Friday, January 13, 2012

Something New

And now for something completely different!

For most of a year now I have been eager to try making cheddar cheese. We have made mozzarella cheese several times over the last few years - ever since I did cheese-making as a special project in the biology class I taught at Tri-County Early College High School. Last week I finally picked up a few gallons of milk and set an evening aside.

Let me tell you, cheddar is a lot more involved than mozzarella!

For those of you who are newer to this than I am, mozzarella falls into the "soft cheese" category. Essentially, you warm the milk, add your starter(s), warm some more, cut the curd and then alternate warming and kneading the curd to get the whey out. The whole process takes less than an hour.

Cheddar is in the family of "hard cheeses". The key difference between hard and soft cheeses is that hard cheeses have to spend some time under pressure. Back in September I built my cheese press based on pictures I found online. It then sat in the basement for the next three months.

Through the course of my Night of Cheddar, I discovered that making cheddar is pretty easy - it just takes a long time. I started at about 7 P.M. and thought I'd be done around 11 P.M. Right...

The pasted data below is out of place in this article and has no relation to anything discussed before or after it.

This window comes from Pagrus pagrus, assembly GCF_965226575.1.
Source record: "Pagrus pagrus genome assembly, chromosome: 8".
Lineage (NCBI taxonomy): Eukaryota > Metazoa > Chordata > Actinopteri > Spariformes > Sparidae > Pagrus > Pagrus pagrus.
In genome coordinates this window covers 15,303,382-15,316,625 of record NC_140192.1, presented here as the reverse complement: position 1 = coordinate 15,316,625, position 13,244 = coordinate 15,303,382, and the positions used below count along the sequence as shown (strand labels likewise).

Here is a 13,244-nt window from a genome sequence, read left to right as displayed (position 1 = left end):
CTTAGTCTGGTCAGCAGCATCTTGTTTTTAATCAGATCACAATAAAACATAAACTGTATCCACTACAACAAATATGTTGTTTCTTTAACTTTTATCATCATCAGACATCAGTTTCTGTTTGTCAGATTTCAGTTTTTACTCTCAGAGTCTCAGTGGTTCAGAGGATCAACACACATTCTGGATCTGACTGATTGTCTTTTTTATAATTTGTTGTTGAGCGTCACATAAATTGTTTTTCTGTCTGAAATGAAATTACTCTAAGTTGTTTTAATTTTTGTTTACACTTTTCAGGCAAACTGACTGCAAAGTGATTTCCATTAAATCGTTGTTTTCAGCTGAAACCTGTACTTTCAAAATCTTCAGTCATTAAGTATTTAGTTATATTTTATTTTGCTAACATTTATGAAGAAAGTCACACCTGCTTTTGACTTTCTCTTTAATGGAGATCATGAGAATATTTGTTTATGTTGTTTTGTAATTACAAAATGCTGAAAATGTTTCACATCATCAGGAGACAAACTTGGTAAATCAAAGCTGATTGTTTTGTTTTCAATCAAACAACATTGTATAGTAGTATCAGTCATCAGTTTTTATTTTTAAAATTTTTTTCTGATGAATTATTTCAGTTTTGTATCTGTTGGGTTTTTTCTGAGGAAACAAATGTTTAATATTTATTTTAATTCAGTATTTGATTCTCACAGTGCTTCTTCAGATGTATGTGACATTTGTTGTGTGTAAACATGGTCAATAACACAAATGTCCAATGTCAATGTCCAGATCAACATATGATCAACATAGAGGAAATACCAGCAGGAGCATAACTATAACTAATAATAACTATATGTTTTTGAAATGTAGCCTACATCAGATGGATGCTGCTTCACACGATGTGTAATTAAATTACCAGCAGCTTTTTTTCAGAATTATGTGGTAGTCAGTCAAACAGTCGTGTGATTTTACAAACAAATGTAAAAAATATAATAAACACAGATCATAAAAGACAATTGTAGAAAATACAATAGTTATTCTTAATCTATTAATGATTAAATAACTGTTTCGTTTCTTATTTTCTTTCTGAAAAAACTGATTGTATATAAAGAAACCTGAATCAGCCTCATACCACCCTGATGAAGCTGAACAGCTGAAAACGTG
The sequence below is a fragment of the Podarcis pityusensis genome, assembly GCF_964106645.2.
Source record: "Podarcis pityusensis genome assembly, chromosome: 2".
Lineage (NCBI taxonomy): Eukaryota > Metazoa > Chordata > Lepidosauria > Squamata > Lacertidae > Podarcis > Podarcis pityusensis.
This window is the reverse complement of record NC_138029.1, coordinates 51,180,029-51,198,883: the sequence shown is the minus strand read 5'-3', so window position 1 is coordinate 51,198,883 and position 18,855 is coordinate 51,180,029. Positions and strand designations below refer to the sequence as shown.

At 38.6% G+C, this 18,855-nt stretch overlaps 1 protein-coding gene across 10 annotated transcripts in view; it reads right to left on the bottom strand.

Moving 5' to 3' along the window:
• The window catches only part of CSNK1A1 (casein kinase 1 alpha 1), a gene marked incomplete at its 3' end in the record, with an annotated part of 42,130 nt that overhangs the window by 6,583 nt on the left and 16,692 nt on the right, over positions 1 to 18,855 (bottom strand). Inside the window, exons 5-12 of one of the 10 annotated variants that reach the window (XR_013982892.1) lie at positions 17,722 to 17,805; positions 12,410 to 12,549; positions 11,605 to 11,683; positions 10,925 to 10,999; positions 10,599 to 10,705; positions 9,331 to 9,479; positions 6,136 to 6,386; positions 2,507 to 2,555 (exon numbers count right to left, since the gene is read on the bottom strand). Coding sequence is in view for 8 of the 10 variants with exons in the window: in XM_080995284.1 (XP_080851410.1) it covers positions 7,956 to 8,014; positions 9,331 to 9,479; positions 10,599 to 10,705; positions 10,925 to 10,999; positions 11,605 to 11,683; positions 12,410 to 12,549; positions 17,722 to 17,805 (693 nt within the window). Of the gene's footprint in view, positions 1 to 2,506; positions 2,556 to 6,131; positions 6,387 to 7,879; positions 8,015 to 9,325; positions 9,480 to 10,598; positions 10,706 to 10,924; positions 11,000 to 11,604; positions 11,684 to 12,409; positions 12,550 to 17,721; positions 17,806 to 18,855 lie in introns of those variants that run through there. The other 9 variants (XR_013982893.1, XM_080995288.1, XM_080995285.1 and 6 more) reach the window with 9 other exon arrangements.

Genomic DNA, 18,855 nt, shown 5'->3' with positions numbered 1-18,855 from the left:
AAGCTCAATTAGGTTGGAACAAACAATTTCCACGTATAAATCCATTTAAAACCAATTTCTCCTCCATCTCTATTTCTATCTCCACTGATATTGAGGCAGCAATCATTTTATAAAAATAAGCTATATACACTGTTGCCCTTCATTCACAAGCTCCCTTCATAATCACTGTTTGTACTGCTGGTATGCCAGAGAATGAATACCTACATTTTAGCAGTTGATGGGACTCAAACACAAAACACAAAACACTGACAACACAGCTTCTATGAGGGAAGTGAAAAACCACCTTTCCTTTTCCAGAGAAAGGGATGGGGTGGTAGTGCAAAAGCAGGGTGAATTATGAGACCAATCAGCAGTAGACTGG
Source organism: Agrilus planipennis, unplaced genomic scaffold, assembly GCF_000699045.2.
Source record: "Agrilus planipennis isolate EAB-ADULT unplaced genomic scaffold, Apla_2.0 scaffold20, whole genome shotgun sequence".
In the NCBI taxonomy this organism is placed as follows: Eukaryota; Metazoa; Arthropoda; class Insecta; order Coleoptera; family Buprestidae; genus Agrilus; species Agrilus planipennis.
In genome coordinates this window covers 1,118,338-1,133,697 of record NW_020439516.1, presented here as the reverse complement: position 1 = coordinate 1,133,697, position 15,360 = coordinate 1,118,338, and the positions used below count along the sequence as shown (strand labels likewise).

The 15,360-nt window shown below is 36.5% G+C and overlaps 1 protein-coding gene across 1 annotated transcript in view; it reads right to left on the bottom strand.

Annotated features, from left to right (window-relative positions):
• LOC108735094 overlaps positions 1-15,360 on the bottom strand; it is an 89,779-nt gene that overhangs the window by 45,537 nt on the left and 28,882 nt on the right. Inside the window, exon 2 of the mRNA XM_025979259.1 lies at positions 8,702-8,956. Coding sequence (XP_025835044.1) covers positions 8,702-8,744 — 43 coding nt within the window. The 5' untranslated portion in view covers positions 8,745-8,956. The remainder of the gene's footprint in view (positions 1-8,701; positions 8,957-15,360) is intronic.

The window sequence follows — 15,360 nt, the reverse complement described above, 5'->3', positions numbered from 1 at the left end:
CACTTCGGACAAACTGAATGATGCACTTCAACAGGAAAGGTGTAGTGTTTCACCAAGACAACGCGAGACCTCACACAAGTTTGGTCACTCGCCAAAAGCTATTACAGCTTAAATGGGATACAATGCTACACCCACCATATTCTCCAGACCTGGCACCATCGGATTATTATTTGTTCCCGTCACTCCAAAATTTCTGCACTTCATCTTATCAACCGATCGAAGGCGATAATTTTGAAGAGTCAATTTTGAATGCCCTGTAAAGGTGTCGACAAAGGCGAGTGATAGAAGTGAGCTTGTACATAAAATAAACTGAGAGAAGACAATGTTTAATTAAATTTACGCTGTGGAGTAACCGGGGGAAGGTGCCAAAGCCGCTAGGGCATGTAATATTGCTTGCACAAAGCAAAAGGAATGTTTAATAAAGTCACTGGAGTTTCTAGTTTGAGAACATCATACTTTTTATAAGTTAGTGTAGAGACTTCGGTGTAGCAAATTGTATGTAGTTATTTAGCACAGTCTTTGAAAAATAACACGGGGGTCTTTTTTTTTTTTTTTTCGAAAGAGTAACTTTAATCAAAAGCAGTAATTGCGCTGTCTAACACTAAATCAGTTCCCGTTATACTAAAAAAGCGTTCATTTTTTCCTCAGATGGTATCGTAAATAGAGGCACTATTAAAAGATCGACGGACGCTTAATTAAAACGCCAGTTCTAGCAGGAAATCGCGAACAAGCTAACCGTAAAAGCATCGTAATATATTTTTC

The recipe I followed was for a Farmhouse Cheddar (from Home Cheese Making by Ricki Carroll). Most of making hard cheeses is simply waiting: at two different stages I had to wait 45 minutes; another step requires 30 minutes of slowly raising the temperature of the curd; another one hour of straining.

My main difficulty was that my thermometer was not calibrated. As a result, the milk/curd got too hot and a skin developed during the straining. This resulted in the curd not actually draining! I eventually figured this out after an hour of waiting - I broke the skin and whey magically started draining! So much for a sort of normal bedtime.

Finally, the curds were drained enough to go into the cheese press. I wrapped the curd in cheesecloth, pressed it for 10-20 minutes in the cheese press. At this point it actually started looking like a block of cheese! Hard cheeses have to be flipped, re-wrapped, and pressed several times. The last pressing for this recipe is 12 hours. Official bedtime: 1:30 A.M.

Once out of the press, the cheese lived on a board on the dining room table for several days. I diligently flipped the cheese a few times a day to allow it to dry out. Last night, I finally was able to wax the cheese! I read somewhere that it was okay to use beeswax.

Last two steps in making cheddar: (1) let the block age for one a month and (2) enjoy!

1 comment:

  1. "And we will test our cheddar by having Sharon and her boyfriend quality test it." That _is_ how you meant to end this article, right?